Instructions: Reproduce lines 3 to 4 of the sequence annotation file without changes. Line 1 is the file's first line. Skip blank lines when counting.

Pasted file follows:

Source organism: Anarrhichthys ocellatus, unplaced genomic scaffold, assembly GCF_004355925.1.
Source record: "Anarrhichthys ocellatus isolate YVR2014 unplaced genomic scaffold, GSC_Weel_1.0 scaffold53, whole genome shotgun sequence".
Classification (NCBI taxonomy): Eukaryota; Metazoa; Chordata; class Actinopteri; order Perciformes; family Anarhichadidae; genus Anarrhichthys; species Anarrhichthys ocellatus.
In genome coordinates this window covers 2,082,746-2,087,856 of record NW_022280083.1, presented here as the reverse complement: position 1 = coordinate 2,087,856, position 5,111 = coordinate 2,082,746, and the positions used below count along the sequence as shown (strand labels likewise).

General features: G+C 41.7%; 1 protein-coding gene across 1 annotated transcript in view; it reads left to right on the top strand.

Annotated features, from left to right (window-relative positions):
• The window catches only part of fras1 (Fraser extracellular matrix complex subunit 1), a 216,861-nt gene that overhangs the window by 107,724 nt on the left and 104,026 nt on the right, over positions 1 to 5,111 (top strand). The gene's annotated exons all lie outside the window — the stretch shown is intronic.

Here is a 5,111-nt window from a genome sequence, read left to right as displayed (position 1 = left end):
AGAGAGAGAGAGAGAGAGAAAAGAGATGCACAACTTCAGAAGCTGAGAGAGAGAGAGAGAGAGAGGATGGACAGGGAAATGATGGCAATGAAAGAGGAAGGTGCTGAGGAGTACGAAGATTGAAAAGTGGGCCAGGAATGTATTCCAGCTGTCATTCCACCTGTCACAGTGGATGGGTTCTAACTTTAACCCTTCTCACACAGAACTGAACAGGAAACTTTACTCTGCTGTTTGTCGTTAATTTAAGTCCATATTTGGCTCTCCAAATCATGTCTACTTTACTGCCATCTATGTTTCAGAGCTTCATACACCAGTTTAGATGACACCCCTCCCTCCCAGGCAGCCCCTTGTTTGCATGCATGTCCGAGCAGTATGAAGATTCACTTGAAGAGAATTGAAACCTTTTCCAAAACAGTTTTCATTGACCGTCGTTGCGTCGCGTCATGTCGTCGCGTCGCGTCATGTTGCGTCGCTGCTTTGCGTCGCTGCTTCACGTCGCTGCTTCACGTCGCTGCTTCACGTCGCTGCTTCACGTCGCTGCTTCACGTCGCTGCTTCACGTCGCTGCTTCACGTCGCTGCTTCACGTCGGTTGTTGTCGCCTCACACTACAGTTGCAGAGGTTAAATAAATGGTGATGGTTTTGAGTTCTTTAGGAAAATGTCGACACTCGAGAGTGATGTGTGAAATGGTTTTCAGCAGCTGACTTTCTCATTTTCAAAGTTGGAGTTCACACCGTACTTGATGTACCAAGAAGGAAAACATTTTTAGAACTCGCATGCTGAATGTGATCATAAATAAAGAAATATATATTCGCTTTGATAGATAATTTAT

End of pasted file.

Classification (NCBI taxonomy): Eukaryota; Metazoa; Chordata; class Actinopteri; order Perciformes; family Anarhichadidae; genus Anarrhichthys; species Anarrhichthys ocellatus.
In genome coordinates this window covers 2,082,746-2,087,856 of record NW_022280083.1, presented here as the reverse complement: position 1 = coordinate 2,087,856, position 5,111 = coordinate 2,082,746, and the positions used below count along the sequence as shown (strand labels likewise).